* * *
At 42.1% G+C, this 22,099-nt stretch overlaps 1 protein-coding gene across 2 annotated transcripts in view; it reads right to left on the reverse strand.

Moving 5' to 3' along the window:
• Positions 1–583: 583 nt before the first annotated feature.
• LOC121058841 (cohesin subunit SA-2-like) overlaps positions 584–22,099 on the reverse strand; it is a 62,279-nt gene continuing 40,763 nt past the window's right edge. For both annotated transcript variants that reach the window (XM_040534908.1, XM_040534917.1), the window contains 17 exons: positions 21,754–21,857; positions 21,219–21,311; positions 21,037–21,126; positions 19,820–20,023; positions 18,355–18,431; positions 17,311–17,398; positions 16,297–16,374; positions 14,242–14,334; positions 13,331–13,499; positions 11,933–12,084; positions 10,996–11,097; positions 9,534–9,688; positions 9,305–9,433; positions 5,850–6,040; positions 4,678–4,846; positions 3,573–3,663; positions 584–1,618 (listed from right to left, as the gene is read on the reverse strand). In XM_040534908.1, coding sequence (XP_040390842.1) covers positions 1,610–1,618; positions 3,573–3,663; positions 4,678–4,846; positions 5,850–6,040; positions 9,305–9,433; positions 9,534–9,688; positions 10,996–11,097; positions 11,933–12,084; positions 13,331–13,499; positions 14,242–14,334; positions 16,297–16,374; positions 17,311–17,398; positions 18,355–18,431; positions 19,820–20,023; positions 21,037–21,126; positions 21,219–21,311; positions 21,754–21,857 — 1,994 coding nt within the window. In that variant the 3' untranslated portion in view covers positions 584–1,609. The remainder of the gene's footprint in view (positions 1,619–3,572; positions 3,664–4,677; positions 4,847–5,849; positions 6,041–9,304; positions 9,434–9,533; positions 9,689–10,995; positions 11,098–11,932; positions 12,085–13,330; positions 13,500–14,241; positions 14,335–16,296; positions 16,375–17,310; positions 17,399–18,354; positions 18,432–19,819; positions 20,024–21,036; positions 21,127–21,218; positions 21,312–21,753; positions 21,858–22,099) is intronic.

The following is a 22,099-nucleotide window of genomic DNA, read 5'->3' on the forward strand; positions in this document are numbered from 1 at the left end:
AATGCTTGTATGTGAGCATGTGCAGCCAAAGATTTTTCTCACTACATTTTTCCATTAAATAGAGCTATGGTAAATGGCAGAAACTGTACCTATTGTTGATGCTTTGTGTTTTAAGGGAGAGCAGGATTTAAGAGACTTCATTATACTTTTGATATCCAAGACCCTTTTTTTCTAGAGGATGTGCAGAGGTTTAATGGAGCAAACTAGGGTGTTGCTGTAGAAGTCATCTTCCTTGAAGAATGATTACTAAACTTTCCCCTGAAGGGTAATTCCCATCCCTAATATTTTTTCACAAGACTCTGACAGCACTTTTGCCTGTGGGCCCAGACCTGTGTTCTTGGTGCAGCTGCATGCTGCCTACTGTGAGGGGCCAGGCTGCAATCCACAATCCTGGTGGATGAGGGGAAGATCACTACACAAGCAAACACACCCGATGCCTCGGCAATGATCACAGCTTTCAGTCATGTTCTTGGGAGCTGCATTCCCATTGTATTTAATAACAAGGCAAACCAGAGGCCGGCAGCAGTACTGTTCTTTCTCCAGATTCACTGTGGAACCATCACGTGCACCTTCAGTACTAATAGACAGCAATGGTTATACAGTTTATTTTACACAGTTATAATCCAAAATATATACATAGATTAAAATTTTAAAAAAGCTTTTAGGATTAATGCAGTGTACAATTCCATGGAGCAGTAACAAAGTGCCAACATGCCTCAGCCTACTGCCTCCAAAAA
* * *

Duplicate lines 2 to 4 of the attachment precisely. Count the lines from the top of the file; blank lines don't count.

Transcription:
Moving 5' to 3' along the window:
• Positions 1–583: 583 nt before the first annotated feature.
• LOC121058841 (cohesin subunit SA-2-like) overlaps positions 584–22,099 on the reverse strand; it is a 62,279-nt gene continuing 40,763 nt past the window's right edge. For both annotated transcript variants that reach the window (XM_040534908.1, XM_040534917.1), the window contains 17 exons: positions 21,754–21,857; positions 21,219–21,311; positions 21,037–21,126; positions 19,820–20,023; positions 18,355–18,431; positions 17,311–17,398; positions 16,297–16,374; positions 14,242–14,334; positions 13,331–13,499; positions 11,933–12,084; positions 10,996–11,097; positions 9,534–9,688; positions 9,305–9,433; positions 5,850–6,040; positions 4,678–4,846; positions 3,573–3,663; positions 584–1,618 (listed from right to left, as the gene is read on the reverse strand). In XM_040534908.1, coding sequence (XP_040390842.1) covers positions 1,610–1,618; positions 3,573–3,663; positions 4,678–4,846; positions 5,850–6,040; positions 9,305–9,433; positions 9,534–9,688; positions 10,996–11,097; positions 11,933–12,084; positions 13,331–13,499; positions 14,242–14,334; positions 16,297–16,374; positions 17,311–17,398; positions 18,355–18,431; positions 19,820–20,023; positions 21,037–21,126; positions 21,219–21,311; positions 21,754–21,857 — 1,994 coding nt within the window. In that variant the 3' untranslated portion in view covers positions 584–1,609. The remainder of the gene's footprint in view (positions 1,619–3,572; positions 3,664–4,677; positions 4,847–5,849; positions 6,041–9,304; positions 9,434–9,533; positions 9,689–10,995; positions 11,098–11,932; positions 12,085–13,330; positions 13,500–14,241; positions 14,335–16,296; positions 16,375–17,310; positions 17,399–18,354; positions 18,432–19,819; positions 20,024–21,036; positions 21,127–21,218; positions 21,312–21,753; positions 21,858–22,099) is intronic.